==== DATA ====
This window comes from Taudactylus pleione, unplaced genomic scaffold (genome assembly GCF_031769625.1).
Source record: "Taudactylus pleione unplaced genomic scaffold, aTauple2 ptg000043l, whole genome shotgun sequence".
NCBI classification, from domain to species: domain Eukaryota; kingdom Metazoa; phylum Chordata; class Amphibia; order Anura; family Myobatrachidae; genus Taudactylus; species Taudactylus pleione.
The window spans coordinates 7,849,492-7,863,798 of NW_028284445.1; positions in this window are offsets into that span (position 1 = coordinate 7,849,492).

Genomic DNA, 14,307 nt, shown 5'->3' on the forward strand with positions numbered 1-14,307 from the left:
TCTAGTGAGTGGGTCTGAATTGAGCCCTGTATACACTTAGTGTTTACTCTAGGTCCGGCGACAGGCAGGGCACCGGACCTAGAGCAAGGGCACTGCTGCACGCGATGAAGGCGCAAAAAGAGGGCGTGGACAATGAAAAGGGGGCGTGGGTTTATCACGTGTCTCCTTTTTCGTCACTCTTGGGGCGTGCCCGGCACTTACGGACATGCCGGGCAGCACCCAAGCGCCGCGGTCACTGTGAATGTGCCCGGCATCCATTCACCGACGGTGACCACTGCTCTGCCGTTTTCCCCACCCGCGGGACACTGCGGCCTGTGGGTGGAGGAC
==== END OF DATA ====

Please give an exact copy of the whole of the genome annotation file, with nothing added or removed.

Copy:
This window comes from Taudactylus pleione, unplaced genomic scaffold (genome assembly GCF_031769625.1).
Source record: "Taudactylus pleione unplaced genomic scaffold, aTauple2 ptg000043l, whole genome shotgun sequence".
NCBI classification, from domain to species: domain Eukaryota; kingdom Metazoa; phylum Chordata; class Amphibia; order Anura; family Myobatrachidae; genus Taudactylus; species Taudactylus pleione.
The window spans coordinates 7,849,492-7,863,798 of NW_028284445.1; positions in this window are offsets into that span (position 1 = coordinate 7,849,492).

Genomic DNA, 14,307 nt, shown 5'->3' on the forward strand with positions numbered 1-14,307 from the left:
TCTAGTGAGTGGGTCTGAATTGAGCCCTGTATACACTTAGTGTTTACTCTAGGTCCGGCGACAGGCAGGGCACCGGACCTAGAGCAAGGGCACTGCTGCACGCGATGAAGGCGCAAAAAGAGGGCGTGGACAATGAAAAGGGGGCGTGGGTTTATCACGTGTCTCCTTTTTCGTCACTCTTGGGGCGTGCCCGGCACTTACGGACATGCCGGGCAGCACCCAAGCGCCGCGGTCACTGTGAATGTGCCCGGCATCCATTCACCGACGGTGACCACTGCTCTGCCGTTTTCCCCACCCGCGGGACACTGCGGCCTGTGGGTGGAGGAC